Giving them the business

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On May 22, 2014 the University of Louisville Residents’ Business seminar was the last group I would address as President of the Greater Louisville Medical Society. It went something like this…

hello 2 screen

I didn’t have a course like this when I was a resident.

I wish I had.

Somewhere between respiratory acidosis and cardiac preload, learning to read a spreadsheet could have been worked in.

But it wasn’t.

You’re very fortunate that your university is enlightened and generous enough to offer this course for you.

Today, with healthcare taking up about 20% of our nation’s GDP, there are many non-medical types grasping for our nation’s healthcare steering wheel.

Soon you will be finishing your residencies.

You’ll board the healthcare industry train.

You can either be a passenger or a driver.

It’s your choice.

As I prepared for today’s seminar, I thought about what I would say to myself if I could time travel back fifteen years to when I was sitting where you are now, finishing my residency.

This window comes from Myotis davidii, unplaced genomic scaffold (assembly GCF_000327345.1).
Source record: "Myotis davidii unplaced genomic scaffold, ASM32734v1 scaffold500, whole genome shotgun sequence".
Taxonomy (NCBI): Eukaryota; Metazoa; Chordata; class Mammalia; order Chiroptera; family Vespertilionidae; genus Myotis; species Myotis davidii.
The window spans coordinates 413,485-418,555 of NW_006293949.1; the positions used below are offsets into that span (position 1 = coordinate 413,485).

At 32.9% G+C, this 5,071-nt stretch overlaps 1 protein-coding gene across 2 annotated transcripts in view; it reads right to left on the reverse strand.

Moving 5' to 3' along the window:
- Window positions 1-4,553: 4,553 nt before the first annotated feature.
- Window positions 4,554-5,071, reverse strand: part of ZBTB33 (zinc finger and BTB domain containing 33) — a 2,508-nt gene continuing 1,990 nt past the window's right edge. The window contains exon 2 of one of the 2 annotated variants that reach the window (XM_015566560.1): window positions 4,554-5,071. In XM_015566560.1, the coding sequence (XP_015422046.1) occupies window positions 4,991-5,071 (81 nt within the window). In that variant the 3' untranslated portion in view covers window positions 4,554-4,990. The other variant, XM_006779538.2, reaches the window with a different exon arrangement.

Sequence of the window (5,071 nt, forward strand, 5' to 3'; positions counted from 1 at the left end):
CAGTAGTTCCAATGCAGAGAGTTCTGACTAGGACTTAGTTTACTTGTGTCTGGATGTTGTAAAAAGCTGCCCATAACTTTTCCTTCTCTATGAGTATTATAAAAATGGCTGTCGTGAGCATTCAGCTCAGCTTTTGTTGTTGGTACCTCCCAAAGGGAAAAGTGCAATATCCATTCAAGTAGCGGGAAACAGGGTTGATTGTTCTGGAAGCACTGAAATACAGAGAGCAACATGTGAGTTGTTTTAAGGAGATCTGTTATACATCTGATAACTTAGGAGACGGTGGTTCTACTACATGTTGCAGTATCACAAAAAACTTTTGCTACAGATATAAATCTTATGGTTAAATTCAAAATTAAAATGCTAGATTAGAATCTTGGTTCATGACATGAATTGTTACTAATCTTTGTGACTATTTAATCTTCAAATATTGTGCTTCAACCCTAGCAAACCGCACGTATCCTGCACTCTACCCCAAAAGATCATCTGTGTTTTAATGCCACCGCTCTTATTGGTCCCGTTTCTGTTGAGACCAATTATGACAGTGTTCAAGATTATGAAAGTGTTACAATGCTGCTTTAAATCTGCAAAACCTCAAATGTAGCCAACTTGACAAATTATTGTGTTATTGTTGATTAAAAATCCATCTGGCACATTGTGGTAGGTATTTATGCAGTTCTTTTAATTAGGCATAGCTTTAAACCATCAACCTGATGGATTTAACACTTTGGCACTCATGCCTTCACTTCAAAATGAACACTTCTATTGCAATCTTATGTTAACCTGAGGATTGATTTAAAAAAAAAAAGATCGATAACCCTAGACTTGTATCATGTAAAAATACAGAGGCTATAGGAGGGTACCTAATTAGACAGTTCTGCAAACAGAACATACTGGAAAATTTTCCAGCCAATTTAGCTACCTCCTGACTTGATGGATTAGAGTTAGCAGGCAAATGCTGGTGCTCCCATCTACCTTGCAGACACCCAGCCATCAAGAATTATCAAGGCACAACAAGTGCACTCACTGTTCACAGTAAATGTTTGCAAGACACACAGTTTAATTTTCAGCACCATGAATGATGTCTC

3 balls screen

I would tell myself that there are three balls I will have to juggle.

The first ball is your “clinical” ball. Thus far, keeping this ball in the air has been the primary focus of medical school and residency training. Patients’ needs must be met. Your patients must be well.

The second ball is your “family” ball. You’re not on this journey alone. Your loved ones and close friends depend upon you as much as you depend upon them. Lose their support and the stress of being a physician can be overwhelming. Your family must be well.

The third ball is your “self” ball. Do not neglect your own health, outside interests, passions, talents, or loves. Your self must be well.

juggle screen

The best way to keep these balls in the air is by juggling them yourself. Don’t delegate that job. Even though most of you will be employed, avoid dependence by becoming as comfortable in boardrooms as you are in operating rooms. You must not ignore the business of medicine.